An internal Wells Fargo investigation found that a teller at one of the bank’s branches accidentally typed Bucci’s account number, depositing $69,300 in checks in March that was intended for another account, according to”

        So, I don’t know about you, but if I give you $1000 and I’m a bank that meant to give you $100, that doesn’t make you a jerk for not giving it back to me, it makes you a criminal.

  10. Robert Nagel says:

    Keeping the money would amount to a crime and punishable by jail. You cannot keep the proceeds of a mistake. Apparently, Comcast is hiring more stupid people than usual. What could they have possibly been smoking to think they could pull this one off?

  11. sparc says:

    what’s really sad is that nobody at Comcast even realized the scope of the mistake. If it was $100, i could understand as that probably would get zero’ed out in a month. Holding $6300 hostage is beyond crazy and just plain cruel.

    At minimum, a supervisor should have been able to use some common sense and sort it out.

    • Barry Bunch O'Krunch says:

      My guess is, the phone rep. was just trained to say “we’ll just credit your account” if someone asks to refund an overpayment, which I’m sure is Cablevision’s way of cutting down on having to send out checks for nickel-and-dime overpayments. They were probably just terrified that they were going to lose their job if they didn’t follow their instructions to the letter.

      That said, the rep. should have just passed them on to a supervisor or someone with a little wiggle room to deal with things “outside the box.”

      Or maybe they were just stupid. I worked in a call center one summer, and I think I was the only person there whose parents weren’t cousins.

  12. bhr says:

    Back when I worked for them the policy for any overpayment refund (it happened occasionally, especially w/online billing or with final payments) was 30 days. The reason for this, as it was explained to us, was that they had been burned by scammers in the past.

    Short version, customer overpays by “X” before moving/closing account. Then would order a chargeback/reverse or w/e that would pull the funds out of Comcast. In the meantime, however, they would get a paper check for the difference and cash it.

    Im not sure how exactly it worked, and how successful people were getting away with it (Comcast usually wants your social for this reason) but that was why they did it. Too many honored checks that would bounce 2-6 weeks after they were submitted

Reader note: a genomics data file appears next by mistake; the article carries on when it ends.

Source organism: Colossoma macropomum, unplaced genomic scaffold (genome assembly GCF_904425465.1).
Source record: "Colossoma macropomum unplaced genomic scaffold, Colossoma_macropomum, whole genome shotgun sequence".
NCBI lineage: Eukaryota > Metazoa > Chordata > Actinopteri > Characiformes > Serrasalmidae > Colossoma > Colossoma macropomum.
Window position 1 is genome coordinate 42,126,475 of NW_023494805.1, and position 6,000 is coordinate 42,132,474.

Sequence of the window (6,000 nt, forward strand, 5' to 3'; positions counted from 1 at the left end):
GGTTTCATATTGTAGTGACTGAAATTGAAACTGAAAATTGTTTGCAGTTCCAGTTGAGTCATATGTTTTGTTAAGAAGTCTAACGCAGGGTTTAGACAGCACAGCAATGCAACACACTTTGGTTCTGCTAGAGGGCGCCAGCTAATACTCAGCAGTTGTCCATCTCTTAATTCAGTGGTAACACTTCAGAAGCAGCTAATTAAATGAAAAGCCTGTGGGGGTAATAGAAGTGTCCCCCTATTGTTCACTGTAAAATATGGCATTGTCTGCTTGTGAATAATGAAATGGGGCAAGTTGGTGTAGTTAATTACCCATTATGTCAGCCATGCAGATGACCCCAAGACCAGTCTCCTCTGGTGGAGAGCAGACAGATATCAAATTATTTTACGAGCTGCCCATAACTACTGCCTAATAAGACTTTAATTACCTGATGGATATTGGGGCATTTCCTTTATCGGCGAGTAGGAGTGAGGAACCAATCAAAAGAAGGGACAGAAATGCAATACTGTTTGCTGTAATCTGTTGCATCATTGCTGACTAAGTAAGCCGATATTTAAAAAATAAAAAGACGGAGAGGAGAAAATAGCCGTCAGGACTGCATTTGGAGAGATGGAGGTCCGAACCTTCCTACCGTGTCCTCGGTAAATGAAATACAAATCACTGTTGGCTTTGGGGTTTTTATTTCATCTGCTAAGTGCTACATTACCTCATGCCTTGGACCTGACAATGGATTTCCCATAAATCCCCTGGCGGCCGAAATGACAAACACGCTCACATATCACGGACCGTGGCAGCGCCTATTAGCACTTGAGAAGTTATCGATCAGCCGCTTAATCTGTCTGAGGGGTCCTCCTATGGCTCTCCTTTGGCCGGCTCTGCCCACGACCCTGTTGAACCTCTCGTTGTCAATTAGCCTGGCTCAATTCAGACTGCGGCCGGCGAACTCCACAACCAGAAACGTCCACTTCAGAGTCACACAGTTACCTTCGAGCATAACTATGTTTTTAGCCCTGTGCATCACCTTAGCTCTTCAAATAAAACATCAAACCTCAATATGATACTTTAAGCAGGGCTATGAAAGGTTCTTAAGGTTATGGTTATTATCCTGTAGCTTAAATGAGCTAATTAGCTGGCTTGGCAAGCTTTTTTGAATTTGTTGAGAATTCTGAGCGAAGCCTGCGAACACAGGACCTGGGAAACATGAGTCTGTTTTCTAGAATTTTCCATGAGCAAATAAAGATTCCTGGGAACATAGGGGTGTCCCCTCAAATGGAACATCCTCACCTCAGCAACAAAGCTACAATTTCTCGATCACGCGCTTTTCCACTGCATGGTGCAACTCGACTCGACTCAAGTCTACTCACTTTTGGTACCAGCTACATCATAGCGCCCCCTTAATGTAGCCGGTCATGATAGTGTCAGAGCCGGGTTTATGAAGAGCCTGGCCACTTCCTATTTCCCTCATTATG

13. Invader Zim says:

    That was exactly what I had to do. Cancel service. I paid six months in advance only to find out that once you over pay they stop sending you a monthly bill then you have no idea what they are charging you every month. Yes I could look online but I didn’t have to before why should I once I’m go to go for a while.

  14. Mozz says:

    Prime example of a lowlife scum company. One of his younger relatives should start a website, instead of asking for donations, ask people to drop Comcast. It would be fun to see how many customer they lose.

  15. Barry says:

    It must be related to who you get on the phone. I did something just as stupid and while paying my bill, typed in my remaining balance rather than the amount owed. Effectively overpaying Comcast by over $2k. They told me their standard refund would take 2 months but when I explained that I wouldn’t be able to pay my mortgage, they found a way to credit me back in two days.

  16. lovemypets00 - You'll need to forgive me, my social filter has cracked. says:

    My late mother in law ran into trouble with Comcast when she was still paying her own bills. She paid them when she got around to it, and had only the very basic service which was about $10+ per month at the time (about 7 years ago or so). One month, she received a double bill because her check posted after the bill was printed, so she paid it, creating a credit of ~$10.00. Next month, she got another paper bill. There was the tiniest minus sign in front of the ~$10, so she didn’t see it, and paid the amount “due”. Lather, rinse, repeat.

    One night she called me swearing like a sailor about the GD cable company and how dare they charge over $90 per month for just a few channels.

    I went round and round on the phone with them, and finally got them to mail the bill to my address for 10 months until she finally had a bill with a positive balance, at which time, I helped her pay it.

    She never missed having a cable bill each month. From then on, I sat down with her and made sure everything was paid properly (because you know her actual children, my husband and his sisters were busy).

  17. Michael Belisle says: